UPDATE: Aug. 21, 2018 at 5:30 p.m. ET
Argento Says She Never Had a Sexual Relationship with Bennett
The New York Times stands by its report.
In a statement distributed by her Italian lawyer, Asia Argento claims she and her then boyfriend Anthony Bourdain decided to answer Jimmy Bennett’s plea for financial help on the condition that Bennett would no longer intrude on their lives. She said that she and Bennett were only friends.
“I am deeply shocked and hurt by having read news that is absolutely false. I have never had any sexual relationship with Bennett,” Argento said.
She included that it was an “exorbitant request of money” (reportedly $3.5 million) to her following her exposure following the Weinstein accusations.
Bennett’s attorney Gordon K. Sattro said asked for the media to “our client some time and space. Jimmy is going to take the next 24 hours, or longer, to prepare his response. We ask that you respect our client’s privacy during this time.”
The Times reported they received the documents “through encrypted email by an unidentified party,” and that they included “a selfie dated May 9, 2013, of the two lying in bed.”
A spokesperson for The New York Times told Reuters: “We are confident in the accuracy of our reporting, which was based on verified documents and multiple sources.”
Asia Argento, a prominent #MeToo movement figure that assisted in the take down of Harvey Weinstein, has come under fire for her own past alleged sex scandal, with a male actor who was 17-years-old at the time (Argento was 37).
Jimmy Bennett, now age 22, said that Argento, who was like a mother figure to him, got him drunk five years ago and engaged in sexual acts with him. She reportedly paid Bennett $380,000 when he reached out to her regarding his mental health struggles and financial wellbeing.
It is reported that Anthony Bourdain, famed chef and TV host who took his own life in June, helped Argento broker the payment deal with the victim.
Argento and Bennett had starred in a 2004 movie, when Bennett was age 8, called “The Heart is Deceitful Above All Things.” Argento played his mother.
Weinstein’s lawyer, Benjamin Brafman, said that this “reveals a stunning level of hypocrisy by Asia Argento, one of the most vocal catalysts who sought to destroy Harvey Weinstein.”
#MeToo leaders and supporters have spoken up saying Argento’s actions will not dampen the cause.
Tarana Burke, founder of the movement, said on Twitter: “There is no model survivor. We are imperfectly human and we all have to be accountable for our individual behavior.”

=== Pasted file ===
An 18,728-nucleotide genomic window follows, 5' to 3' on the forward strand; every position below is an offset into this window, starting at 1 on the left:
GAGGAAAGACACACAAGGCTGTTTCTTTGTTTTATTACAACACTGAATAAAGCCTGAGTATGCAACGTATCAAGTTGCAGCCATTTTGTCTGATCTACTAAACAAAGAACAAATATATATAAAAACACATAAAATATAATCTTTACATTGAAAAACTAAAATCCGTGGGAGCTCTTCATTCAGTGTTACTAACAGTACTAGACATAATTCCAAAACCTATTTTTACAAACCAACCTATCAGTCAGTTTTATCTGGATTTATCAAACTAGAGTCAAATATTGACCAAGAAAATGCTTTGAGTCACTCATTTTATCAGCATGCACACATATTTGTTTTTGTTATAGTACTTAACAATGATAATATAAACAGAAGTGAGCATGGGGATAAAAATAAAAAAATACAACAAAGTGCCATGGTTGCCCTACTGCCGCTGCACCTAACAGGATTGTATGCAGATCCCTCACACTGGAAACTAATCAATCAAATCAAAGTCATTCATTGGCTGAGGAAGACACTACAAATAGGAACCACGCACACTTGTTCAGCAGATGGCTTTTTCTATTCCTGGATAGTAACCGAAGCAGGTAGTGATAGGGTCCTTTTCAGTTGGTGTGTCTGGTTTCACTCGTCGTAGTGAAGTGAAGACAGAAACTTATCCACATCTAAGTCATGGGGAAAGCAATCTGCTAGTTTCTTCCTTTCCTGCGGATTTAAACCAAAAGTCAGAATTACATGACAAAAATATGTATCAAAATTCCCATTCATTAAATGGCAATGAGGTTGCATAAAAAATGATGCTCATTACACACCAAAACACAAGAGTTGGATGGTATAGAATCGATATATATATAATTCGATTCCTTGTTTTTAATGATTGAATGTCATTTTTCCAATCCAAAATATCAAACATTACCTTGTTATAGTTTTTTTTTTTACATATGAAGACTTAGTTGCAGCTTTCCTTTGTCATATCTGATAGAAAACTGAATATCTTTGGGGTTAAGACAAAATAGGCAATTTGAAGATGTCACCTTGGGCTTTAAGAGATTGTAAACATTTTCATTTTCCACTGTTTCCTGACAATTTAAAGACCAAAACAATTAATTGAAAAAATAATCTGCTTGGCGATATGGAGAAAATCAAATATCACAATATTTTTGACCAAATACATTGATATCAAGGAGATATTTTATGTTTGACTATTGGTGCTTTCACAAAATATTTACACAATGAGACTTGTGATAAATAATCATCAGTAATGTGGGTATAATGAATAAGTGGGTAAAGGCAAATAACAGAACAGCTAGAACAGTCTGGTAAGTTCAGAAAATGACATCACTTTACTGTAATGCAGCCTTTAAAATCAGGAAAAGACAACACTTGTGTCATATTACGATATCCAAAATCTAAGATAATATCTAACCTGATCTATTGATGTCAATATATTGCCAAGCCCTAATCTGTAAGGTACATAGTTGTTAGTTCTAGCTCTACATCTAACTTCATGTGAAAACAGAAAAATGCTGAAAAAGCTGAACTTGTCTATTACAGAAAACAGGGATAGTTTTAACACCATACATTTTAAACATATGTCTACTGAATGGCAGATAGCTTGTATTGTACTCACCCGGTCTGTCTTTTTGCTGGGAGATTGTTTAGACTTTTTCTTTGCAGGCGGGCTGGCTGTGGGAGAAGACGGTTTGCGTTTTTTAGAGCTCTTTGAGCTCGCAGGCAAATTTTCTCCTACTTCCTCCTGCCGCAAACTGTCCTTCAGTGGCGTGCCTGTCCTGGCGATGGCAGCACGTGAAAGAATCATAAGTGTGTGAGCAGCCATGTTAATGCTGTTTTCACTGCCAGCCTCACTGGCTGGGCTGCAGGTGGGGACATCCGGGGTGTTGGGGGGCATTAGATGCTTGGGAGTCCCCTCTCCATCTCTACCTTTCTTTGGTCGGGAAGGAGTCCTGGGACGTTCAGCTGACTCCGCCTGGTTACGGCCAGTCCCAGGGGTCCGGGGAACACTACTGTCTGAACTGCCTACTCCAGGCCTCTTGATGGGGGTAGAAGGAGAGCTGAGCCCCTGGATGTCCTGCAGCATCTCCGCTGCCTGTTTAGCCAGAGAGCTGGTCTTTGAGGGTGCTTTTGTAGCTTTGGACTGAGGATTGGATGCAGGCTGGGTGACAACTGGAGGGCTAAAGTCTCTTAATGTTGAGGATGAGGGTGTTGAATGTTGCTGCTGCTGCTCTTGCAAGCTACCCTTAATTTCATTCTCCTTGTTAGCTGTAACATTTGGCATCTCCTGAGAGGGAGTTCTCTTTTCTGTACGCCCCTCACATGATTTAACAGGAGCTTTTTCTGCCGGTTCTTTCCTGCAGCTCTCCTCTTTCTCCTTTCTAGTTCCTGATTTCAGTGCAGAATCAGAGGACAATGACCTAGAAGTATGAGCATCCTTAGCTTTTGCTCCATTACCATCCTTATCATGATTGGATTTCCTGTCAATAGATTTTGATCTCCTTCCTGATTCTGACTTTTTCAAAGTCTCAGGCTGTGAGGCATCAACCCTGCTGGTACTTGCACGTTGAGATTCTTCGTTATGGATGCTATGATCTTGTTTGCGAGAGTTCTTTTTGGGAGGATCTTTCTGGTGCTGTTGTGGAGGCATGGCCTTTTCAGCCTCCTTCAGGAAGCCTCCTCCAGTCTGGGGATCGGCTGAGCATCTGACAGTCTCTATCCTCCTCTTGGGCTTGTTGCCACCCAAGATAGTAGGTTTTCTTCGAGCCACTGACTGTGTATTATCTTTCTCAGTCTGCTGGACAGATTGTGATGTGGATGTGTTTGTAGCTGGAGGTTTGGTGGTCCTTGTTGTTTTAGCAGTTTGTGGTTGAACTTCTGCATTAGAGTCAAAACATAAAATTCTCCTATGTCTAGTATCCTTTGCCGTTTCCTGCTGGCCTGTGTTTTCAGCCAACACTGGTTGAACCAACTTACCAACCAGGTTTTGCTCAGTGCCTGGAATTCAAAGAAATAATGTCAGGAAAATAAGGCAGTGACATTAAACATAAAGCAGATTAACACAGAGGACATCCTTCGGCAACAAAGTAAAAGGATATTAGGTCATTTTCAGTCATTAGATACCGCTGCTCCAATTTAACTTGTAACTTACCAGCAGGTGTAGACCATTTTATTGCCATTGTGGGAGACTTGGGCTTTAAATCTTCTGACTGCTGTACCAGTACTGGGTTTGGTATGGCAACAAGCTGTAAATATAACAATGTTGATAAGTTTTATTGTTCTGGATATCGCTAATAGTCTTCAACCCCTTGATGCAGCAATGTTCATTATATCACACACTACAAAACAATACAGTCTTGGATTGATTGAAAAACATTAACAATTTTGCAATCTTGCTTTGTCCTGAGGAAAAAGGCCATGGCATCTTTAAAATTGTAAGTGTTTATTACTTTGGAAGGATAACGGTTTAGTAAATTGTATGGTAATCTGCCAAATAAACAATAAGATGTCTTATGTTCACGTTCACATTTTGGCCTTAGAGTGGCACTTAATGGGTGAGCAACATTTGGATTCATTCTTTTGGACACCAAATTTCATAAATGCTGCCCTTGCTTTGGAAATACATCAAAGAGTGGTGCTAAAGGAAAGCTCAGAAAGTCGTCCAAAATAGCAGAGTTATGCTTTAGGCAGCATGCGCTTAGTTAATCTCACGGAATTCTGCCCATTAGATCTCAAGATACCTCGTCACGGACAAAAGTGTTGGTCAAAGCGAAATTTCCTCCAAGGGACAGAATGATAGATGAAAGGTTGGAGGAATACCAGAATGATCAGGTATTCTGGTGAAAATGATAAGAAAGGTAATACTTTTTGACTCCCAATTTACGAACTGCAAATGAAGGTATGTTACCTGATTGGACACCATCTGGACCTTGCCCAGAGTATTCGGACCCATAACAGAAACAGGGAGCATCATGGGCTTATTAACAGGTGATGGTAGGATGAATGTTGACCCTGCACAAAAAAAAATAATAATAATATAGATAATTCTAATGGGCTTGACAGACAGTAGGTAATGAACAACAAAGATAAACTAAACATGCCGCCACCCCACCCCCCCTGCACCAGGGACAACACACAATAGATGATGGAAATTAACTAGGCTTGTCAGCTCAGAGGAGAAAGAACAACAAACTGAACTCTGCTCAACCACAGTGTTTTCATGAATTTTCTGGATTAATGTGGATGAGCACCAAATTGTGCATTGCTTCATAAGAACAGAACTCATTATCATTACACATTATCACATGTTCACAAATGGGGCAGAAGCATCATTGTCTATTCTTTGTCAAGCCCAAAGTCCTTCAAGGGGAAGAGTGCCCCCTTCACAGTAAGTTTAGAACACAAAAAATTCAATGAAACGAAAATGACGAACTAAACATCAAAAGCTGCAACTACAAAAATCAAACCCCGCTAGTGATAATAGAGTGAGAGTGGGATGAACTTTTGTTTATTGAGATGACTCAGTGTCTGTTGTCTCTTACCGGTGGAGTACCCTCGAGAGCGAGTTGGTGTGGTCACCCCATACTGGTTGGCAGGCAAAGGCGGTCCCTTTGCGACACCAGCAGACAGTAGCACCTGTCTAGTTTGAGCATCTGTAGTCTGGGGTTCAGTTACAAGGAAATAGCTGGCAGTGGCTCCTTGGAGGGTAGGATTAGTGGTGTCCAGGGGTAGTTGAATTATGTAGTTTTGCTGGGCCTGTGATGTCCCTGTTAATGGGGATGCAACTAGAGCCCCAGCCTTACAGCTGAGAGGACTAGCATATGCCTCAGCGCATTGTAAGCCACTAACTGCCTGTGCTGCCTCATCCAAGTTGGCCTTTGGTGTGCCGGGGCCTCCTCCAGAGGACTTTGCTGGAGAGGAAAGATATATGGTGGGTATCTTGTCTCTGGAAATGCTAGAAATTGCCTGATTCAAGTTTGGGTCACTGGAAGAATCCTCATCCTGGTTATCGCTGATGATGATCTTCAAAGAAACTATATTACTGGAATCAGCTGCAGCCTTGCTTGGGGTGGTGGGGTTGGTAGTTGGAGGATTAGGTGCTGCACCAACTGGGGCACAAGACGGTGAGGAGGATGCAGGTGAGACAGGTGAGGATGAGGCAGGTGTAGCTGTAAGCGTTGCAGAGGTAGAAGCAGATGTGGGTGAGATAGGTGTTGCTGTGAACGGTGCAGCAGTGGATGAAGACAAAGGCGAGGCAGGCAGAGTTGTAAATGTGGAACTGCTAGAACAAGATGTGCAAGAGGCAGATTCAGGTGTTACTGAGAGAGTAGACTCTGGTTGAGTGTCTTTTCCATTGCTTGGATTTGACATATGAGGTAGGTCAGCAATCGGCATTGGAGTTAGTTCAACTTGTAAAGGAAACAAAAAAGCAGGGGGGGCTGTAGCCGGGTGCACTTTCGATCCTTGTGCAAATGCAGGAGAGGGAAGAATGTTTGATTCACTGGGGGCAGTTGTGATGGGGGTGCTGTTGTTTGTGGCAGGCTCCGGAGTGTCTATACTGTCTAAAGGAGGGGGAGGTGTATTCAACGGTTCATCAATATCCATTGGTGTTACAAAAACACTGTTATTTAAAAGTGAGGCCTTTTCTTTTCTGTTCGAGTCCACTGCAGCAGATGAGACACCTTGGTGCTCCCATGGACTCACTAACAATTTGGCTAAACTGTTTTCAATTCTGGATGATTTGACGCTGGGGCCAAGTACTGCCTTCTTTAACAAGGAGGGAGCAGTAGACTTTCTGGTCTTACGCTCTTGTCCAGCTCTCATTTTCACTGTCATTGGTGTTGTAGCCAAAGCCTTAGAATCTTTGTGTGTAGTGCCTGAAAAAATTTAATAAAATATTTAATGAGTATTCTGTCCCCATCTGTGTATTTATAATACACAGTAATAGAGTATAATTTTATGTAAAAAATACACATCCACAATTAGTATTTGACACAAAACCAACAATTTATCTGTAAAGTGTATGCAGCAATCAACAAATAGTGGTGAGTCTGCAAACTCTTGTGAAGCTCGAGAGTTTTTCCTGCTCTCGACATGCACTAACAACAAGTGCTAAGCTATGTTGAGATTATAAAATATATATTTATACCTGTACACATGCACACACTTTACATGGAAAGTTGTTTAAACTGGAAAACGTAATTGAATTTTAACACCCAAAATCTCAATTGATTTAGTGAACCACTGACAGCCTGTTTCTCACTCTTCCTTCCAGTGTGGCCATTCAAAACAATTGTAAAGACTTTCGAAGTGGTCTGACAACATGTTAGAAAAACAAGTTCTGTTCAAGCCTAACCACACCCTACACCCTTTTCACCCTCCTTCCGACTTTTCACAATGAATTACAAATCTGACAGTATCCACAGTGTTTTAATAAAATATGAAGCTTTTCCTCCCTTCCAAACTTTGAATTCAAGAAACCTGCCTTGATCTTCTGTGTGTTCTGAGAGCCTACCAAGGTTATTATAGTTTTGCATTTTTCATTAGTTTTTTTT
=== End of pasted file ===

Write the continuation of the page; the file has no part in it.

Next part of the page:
#MeToo MVMT reports that upwards of 18 million women have reported a sexual assault since 1998. But it’s not just about women. Burke says in a video on her website, it’s about victims and communities that need healing.
She continues, “the #MeTooMVMT is for all of us, including these brave young men who are now coming forward. It will continue to be jarring when we hear the names of some of our faves connected to sexual violence unless we shift from talking about individuals…and begin to talk about power. Sexual violence is about power and privilege. That doesn’t change if the perpetrator is your favorite actress, activist or professor of any gender.”
National Center For PTSD says that like women, men who experience sexual assault may suffer from depression, posttraumatic stress disorder (PTSD), and other emotional problems as a result, but when the perpetrator is a woman professionals, and the public, the impact is downplayed.
Males who have been assaulted, additionally suffer from anxiety, and have high instances of alcohol and drug use. For example, 80% of men who have been assaulted struggle with alcohol abuse, while 11% of men who’ve never been assaulted struggle with alcohol.
The average age of a male victim is 17 years old, and the trauma can lead to risk taking and delinquent behaviors. Stigma can be the most damaging aspect, as those agencies designed to support them, shun them instead, causing them to not come forward.
Burke hopes as more men come forward “hard conversations about power and humanity and privilege and harm” will ensue.
Bennett has asked for privacy and time, via his lawyers, before making any statements. Argento has not spoken about the allegations.
Other famous and non-famous supporters defended the movement on Twitter and distanced themselves from Argento:
I got to know Asia Argento ten months ago. Our commonality is the shared pain of being assaulted by Harvey Weinstein. My heart is broken. I will continue my work on behalf of victims everywhere.
— rose mcgowan (@rosemcgowan)
August 20, 2018
Thank you Tarana ,as you know .. trauma begets trauma ..until we heal ourselves. we are all on a path to healing ..gratitude for being the beacon that keeps us moving forward.
— Rosanna Arquette (@RoArquette)
August 20, 2018
This revelation about Asia Argento doesn’t undermine the #MeToo movement. It shows that rape causes damage that reverberates through the world in incalculable ways. That doesn’t mean what she did isn’t utterly fucked up, or that she shouldn’t be held accountable.
— Emily H. Johnson (@EmilyJReports) August 20, 2018
Argento has already suffered professional ramifications for her actions. Producers of an Italian singing competition she judges told the
Hollywood Reporter that Argento will be fired if the Times’ report is “confirmed.”